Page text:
Igneous Rocks

Granites and Gabbros

Igneous rocks are rocks which have melted their way from deep within the crust of the Earth through cracks and vents in the older rocks. In some cases they force their way through to the surface and appear as molten lava. More often they slow down before they reach the surface and cool into solid rock.. As they cool, the different minerals which they contain form themselves into crystals of different and often beautiful shapes. There are two things to remember about this cooling. First, the slower the melt cools, the larger (lie crystals, because large crystals take a very long time to form. Second, the minerals do not all crystallize out at the samc time. The ones which solidify first are free to assume their perfect crystal shapes, while still surrounded by other minerals in pasty form. When these last materials crystallize at lower temperatures, they have to make do with the spaces that are left. Often there is not room for these ones to assume their perfect forms.

Prismatic crystals of white quartz (silicon dioxide) SiO2 and iridescent Chalcopyrite (supplied of iron and copper (Cu Fe SZ). These are crystals of quartz which have been free to develop perfect shapes.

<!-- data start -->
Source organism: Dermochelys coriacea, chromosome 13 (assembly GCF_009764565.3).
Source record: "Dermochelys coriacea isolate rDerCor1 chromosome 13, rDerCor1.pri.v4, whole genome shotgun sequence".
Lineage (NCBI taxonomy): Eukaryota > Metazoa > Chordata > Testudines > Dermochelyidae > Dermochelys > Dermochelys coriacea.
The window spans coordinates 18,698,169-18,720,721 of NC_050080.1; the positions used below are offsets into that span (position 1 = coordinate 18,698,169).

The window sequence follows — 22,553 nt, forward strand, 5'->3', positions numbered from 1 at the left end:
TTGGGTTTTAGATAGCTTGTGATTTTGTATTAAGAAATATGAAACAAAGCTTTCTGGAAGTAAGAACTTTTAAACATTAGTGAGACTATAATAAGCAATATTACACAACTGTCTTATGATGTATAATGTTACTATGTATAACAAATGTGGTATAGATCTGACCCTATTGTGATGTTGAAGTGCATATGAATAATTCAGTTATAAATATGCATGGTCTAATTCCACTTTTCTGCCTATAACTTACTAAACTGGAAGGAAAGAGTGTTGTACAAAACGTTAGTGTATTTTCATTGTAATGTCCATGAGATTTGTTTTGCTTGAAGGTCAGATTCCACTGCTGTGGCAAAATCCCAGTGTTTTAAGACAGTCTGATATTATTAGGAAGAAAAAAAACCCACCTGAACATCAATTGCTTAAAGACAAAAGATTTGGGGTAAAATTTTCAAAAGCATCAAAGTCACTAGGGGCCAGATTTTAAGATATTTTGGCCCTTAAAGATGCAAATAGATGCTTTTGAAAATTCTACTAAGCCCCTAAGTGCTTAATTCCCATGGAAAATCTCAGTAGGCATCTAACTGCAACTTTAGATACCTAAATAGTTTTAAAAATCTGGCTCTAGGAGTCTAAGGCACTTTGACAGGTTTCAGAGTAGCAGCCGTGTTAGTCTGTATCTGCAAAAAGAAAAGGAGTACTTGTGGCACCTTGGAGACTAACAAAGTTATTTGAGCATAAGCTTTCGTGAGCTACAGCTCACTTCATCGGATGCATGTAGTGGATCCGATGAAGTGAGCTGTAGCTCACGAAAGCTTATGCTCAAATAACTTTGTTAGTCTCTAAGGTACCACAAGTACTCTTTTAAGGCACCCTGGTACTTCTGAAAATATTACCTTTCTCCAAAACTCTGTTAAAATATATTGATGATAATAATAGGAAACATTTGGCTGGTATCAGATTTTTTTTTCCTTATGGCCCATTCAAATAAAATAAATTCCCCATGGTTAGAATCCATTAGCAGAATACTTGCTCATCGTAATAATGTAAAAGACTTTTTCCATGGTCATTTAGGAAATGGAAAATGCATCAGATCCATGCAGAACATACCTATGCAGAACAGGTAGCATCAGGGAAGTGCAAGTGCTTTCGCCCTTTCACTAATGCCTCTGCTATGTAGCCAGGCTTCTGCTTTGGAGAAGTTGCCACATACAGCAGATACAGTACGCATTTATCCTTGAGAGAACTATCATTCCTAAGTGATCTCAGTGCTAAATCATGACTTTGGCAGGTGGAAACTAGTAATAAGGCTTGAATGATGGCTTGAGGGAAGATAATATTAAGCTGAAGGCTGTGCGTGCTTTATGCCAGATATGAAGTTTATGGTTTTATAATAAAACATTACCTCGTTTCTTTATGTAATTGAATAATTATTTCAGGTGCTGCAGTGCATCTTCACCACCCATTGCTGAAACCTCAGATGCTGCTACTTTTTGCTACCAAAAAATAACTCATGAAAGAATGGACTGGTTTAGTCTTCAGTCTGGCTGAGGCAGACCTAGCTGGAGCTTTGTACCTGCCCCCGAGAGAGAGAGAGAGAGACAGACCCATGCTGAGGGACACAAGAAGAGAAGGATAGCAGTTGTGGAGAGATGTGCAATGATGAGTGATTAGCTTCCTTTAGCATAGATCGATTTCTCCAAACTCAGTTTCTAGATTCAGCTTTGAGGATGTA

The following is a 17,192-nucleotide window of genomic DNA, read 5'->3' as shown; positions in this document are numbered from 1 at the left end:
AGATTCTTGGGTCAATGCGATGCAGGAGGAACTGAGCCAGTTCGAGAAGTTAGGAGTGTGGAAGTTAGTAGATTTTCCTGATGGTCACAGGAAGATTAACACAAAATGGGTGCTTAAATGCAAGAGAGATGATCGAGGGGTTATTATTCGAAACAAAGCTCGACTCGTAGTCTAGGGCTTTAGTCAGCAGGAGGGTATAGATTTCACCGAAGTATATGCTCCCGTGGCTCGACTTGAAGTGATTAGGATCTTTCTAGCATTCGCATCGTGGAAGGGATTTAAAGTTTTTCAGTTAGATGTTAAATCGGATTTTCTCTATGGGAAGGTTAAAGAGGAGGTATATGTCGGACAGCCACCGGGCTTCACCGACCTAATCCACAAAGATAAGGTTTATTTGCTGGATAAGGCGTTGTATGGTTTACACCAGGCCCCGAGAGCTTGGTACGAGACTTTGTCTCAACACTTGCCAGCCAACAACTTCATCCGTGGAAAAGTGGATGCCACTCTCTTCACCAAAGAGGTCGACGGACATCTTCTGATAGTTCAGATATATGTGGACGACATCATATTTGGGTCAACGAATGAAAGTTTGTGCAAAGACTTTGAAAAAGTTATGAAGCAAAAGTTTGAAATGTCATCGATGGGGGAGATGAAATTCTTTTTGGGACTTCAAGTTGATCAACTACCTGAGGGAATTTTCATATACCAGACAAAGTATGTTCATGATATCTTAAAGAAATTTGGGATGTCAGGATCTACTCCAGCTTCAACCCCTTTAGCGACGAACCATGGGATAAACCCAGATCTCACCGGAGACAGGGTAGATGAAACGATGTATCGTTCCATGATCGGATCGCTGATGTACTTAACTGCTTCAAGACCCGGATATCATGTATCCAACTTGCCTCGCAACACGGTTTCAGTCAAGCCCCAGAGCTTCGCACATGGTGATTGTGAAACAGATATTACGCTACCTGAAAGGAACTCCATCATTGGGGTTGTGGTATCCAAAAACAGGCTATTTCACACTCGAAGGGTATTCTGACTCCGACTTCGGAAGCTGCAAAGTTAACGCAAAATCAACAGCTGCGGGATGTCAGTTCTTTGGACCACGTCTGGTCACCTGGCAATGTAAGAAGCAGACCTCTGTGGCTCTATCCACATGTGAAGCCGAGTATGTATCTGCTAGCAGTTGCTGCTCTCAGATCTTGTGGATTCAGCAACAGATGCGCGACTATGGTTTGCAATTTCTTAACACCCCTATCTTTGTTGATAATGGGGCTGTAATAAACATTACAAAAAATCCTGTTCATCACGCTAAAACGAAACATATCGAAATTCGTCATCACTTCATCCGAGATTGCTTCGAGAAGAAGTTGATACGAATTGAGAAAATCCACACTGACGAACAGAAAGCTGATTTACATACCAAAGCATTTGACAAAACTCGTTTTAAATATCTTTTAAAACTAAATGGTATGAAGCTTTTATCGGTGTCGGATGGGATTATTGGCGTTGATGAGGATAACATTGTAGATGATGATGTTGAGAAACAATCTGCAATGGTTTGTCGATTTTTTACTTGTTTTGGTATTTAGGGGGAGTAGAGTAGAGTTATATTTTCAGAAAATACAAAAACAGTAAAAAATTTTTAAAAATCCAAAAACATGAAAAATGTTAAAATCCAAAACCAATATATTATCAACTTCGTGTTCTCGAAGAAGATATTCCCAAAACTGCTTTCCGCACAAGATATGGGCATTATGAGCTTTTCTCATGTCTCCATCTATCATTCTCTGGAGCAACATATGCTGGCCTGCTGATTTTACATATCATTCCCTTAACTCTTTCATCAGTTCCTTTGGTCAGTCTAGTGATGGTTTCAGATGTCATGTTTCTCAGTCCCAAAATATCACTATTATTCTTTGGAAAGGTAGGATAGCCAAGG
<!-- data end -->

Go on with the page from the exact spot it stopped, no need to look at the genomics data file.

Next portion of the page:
Rosa Pohrino Granite: with normal granite texture and large feldspar crystals

The first example is of pink granite called Rosy Pohrino, from Spain, with normal granite texture and large feldspar crystals

Red foliated Granite in which the minerals have been streaked out by pressure. They have been partly melted and pressed into layers, like leaves.

The Red foliated Granite is very interesting because It cooled first as ordinary granite, but later it was reheated and compressed. This compression crushed the crystals and begin to draw the stone out, so that it has become 'banded'. In other words, this igneous rock was metamorphosed, or changed into another state and then deformed into layers, like leaves.

 

Granite and Gabbro in the Edgware Road

Swedish Red Granite from the Green Man public house, at the corner of Bell Street and Edgware Road, London N1.

Black Gabbro from Marks & Spencer's doorways, Edgware Road, N1


The oval panel is of black 'granite'. It is actually a Gabbro which contains no quartz. Quartz is white and its absence accounts for the black colour of the Gabbro.

 

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